“On Nov. 10, 1775, a Corps of Marines was created by a resolution of the Continental Congress. Since that date many thousand men have borne the name Marine. In memory of them it is fitting that we who are Marines should commemorate the birthday of our Corps by calling to mind the glories of its long and illustrious history. The record of our Corps is one which will bear comparison with that of the most famous military organizations in the world’s history. During 90 of the 146 years of its existence the Marine Corps has been in action against the Nation’s foes. From the Battle of Trenton to the Argonne, Marines have won foremost honors in war, and in the long eras of tranquility at home generation after generation of Marines have grown gray in war in both hemispheres, and in every corner of the seven seas that our country and its citizens might enjoy peace and security. In every battle and skirmish since the birth of our Corps, Marines have acquitted themselves with the greatest distinction, winning new honors on each occasion until the term Marine has come to signify all that is highest in military efficiency and soldierly virtue. This high name of distinction and soldierly repute we, who are Marines today, have received from those who preceded us in the Corps. With it we also received from them the eternal spirit which has animated our Corps from generation to generation and has been the distinguishing mark of the Marines in every age. So long as that spirit continues to flourish Marines will be found equal to every emergency in the future as they have been in the past, and the men of our Nation will regard us as worthy successors to the long line of illustrious men who have served as ‘Soldiers of the Sea’ since the founding of the Corps.”

This is Marine Corps Order No. 47 that Major General Commandant John A. Lejeune issued on Nov. 1, 1921 describing the history, mission and tradition of the Corps. He directed that it be read at every command on Nov. 10 and this order has been faithfully carried out.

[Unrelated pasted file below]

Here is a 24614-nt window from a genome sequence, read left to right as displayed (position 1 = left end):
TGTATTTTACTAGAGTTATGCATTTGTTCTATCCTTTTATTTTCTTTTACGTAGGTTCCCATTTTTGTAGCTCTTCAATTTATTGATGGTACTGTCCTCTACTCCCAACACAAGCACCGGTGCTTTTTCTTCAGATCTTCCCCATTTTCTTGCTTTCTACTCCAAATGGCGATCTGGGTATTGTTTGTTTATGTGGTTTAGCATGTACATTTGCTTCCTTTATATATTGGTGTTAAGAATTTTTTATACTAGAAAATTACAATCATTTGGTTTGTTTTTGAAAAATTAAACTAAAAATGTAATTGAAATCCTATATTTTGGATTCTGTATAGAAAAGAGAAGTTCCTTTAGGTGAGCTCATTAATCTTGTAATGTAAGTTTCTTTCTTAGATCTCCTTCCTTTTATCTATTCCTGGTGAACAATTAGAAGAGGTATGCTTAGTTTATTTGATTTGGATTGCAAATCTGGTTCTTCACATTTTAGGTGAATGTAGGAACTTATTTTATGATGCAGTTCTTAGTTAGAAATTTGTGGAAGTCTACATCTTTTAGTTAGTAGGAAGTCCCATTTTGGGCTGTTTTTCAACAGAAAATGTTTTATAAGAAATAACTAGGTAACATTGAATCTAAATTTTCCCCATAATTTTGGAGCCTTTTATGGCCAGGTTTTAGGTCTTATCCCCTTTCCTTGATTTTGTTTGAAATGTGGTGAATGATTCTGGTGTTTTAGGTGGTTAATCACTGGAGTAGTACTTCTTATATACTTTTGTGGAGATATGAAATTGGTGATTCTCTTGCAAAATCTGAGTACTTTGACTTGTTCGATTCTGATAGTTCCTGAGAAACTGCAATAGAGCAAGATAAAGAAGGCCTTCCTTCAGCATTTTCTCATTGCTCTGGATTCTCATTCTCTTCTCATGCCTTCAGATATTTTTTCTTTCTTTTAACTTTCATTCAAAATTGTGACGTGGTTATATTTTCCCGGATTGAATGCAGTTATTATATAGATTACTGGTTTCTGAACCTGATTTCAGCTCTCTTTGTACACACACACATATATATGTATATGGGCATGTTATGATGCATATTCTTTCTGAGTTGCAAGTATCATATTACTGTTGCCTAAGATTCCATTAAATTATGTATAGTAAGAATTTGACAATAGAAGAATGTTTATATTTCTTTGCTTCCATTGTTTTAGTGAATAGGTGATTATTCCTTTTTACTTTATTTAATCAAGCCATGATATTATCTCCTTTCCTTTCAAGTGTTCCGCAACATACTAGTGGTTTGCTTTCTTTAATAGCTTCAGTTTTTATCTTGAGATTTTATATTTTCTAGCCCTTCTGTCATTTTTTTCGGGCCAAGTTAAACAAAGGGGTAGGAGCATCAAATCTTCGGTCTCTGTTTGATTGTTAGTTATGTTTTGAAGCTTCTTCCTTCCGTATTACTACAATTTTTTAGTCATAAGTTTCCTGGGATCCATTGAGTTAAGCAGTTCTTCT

Over the years the celebration evolved into a formal event with a ceremonial birthday cake. Traditionally the first piece of cake is presented to the oldest Marine present and the second piece presented to the youngest Marine present. This may be amended by the local Commander to honor distinguished guests. All Marines worldwide will celebrate their Corps birthday as formally as conditions permit, and any Marine in any part of the world is automatically invited to the local ceremony in the best uniform he has available.

The four words that put fear in the hearts of oppressors and hope in the souls of the oppressed, “The Marines have landed” are just as poignant today as they have ever been. The “New Breed” is stronger, faster and more adept, but just as dedicated, devoted, and determined as Marines have always been and they are writing new chapters in the history of the Corps and they bring great credit upon themselves, the Corps and this great country. The motto “Semper Fidelis,” (Always Faithful) is an embedded attitude; the concept of “Every Marine is a rifleman” defines the basic principle of all who serve; and “Accomplishment of the Mission and Welfare of the Troops” as the operational guide is direct and succinct. The Motto, Principal, and guide have served all Marines past and present, and will serve the future.

There are 52 weeks in a year with seven days each for a total of 364 days. The 365th day is the 10th of November, the birthday of the United States Marine Corps, and a fine day it is too. This week, especially on Thursday, if you see a Marine, active duty or former, wish him or her a hearty Happy Birthday. If you see any military person, say “Thank You”. They all have earned it and deserve it.

Happy Birthday Marines!

Semper Fi.

Carry on.

(Peter J. Lepo is a Major (retired) from the United States Marine Corps, an Edmond business professional and a former member of The Sun’s editorial board)


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